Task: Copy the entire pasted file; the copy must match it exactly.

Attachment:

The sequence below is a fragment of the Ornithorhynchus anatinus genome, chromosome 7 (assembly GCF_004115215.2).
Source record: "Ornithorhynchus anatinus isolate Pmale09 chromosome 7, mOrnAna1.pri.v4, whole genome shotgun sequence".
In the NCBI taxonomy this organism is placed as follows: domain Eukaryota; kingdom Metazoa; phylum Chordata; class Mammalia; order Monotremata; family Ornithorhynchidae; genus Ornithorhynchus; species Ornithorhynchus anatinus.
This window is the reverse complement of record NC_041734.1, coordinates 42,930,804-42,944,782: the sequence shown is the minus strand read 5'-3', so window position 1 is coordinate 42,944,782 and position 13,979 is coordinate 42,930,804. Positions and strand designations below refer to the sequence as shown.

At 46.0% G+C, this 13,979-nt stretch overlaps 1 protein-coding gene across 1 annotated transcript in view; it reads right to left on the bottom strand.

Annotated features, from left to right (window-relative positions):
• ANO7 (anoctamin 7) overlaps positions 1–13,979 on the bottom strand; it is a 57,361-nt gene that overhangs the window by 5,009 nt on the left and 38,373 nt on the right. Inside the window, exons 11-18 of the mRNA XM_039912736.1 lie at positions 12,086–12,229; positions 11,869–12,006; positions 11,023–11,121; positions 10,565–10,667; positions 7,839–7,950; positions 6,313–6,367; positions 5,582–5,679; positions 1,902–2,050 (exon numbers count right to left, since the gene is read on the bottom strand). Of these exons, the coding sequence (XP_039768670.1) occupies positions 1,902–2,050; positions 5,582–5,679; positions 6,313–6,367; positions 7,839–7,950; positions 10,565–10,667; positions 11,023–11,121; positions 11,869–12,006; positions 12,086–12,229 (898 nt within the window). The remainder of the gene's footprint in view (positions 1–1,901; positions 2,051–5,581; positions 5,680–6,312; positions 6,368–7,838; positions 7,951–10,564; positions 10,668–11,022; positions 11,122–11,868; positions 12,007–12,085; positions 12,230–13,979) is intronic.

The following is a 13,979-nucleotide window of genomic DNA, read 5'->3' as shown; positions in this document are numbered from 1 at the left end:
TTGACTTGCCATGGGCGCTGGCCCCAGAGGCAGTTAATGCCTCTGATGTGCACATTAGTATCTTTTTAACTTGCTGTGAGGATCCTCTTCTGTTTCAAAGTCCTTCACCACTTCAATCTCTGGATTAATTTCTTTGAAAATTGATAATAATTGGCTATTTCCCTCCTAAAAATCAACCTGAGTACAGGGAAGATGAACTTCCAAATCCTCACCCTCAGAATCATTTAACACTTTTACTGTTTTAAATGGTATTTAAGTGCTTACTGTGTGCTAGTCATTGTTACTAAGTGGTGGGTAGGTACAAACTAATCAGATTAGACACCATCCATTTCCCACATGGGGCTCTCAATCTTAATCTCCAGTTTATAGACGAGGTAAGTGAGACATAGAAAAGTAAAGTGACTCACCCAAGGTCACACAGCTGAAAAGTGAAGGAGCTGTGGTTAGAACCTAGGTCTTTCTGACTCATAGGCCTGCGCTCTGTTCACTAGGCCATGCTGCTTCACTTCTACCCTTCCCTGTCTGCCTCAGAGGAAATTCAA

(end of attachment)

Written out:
The sequence below is a fragment of the Ornithorhynchus anatinus genome, chromosome 7 (assembly GCF_004115215.2).
Source record: "Ornithorhynchus anatinus isolate Pmale09 chromosome 7, mOrnAna1.pri.v4, whole genome shotgun sequence".
In the NCBI taxonomy this organism is placed as follows: domain Eukaryota; kingdom Metazoa; phylum Chordata; class Mammalia; order Monotremata; family Ornithorhynchidae; genus Ornithorhynchus; species Ornithorhynchus anatinus.
This window is the reverse complement of record NC_041734.1, coordinates 42,930,804-42,944,782: the sequence shown is the minus strand read 5'-3', so window position 1 is coordinate 42,944,782 and position 13,979 is coordinate 42,930,804. Positions and strand designations below refer to the sequence as shown.

At 46.0% G+C, this 13,979-nt stretch overlaps 1 protein-coding gene across 1 annotated transcript in view; it reads right to left on the bottom strand.

Annotated features, from left to right (window-relative positions):
• ANO7 (anoctamin 7) overlaps positions 1–13,979 on the bottom strand; it is a 57,361-nt gene that overhangs the window by 5,009 nt on the left and 38,373 nt on the right. Inside the window, exons 11-18 of the mRNA XM_039912736.1 lie at positions 12,086–12,229; positions 11,869–12,006; positions 11,023–11,121; positions 10,565–10,667; positions 7,839–7,950; positions 6,313–6,367; positions 5,582–5,679; positions 1,902–2,050 (exon numbers count right to left, since the gene is read on the bottom strand). Of these exons, the coding sequence (XP_039768670.1) occupies positions 1,902–2,050; positions 5,582–5,679; positions 6,313–6,367; positions 7,839–7,950; positions 10,565–10,667; positions 11,023–11,121; positions 11,869–12,006; positions 12,086–12,229 (898 nt within the window). The remainder of the gene's footprint in view (positions 1–1,901; positions 2,051–5,581; positions 5,680–6,312; positions 6,368–7,838; positions 7,951–10,564; positions 10,668–11,022; positions 11,122–11,868; positions 12,007–12,085; positions 12,230–13,979) is intronic.

The following is a 13,979-nucleotide window of genomic DNA, read 5'->3' as shown; positions in this document are numbered from 1 at the left end:
TTGACTTGCCATGGGCGCTGGCCCCAGAGGCAGTTAATGCCTCTGATGTGCACATTAGTATCTTTTTAACTTGCTGTGAGGATCCTCTTCTGTTTCAAAGTCCTTCACCACTTCAATCTCTGGATTAATTTCTTTGAAAATTGATAATAATTGGCTATTTCCCTCCTAAAAATCAACCTGAGTACAGGGAAGATGAACTTCCAAATCCTCACCCTCAGAATCATTTAACACTTTTACTGTTTTAAATGGTATTTAAGTGCTTACTGTGTGCTAGTCATTGTTACTAAGTGGTGGGTAGGTACAAACTAATCAGATTAGACACCATCCATTTCCCACATGGGGCTCTCAATCTTAATCTCCAGTTTATAGACGAGGTAAGTGAGACATAGAAAAGTAAAGTGACTCACCCAAGGTCACACAGCTGAAAAGTGAAGGAGCTGTGGTTAGAACCTAGGTCTTTCTGACTCATAGGCCTGCGCTCTGTTCACTAGGCCATGCTGCTTCACTTCTACCCTTCCCTGTCTGCCTCAGAGGAAATTCAA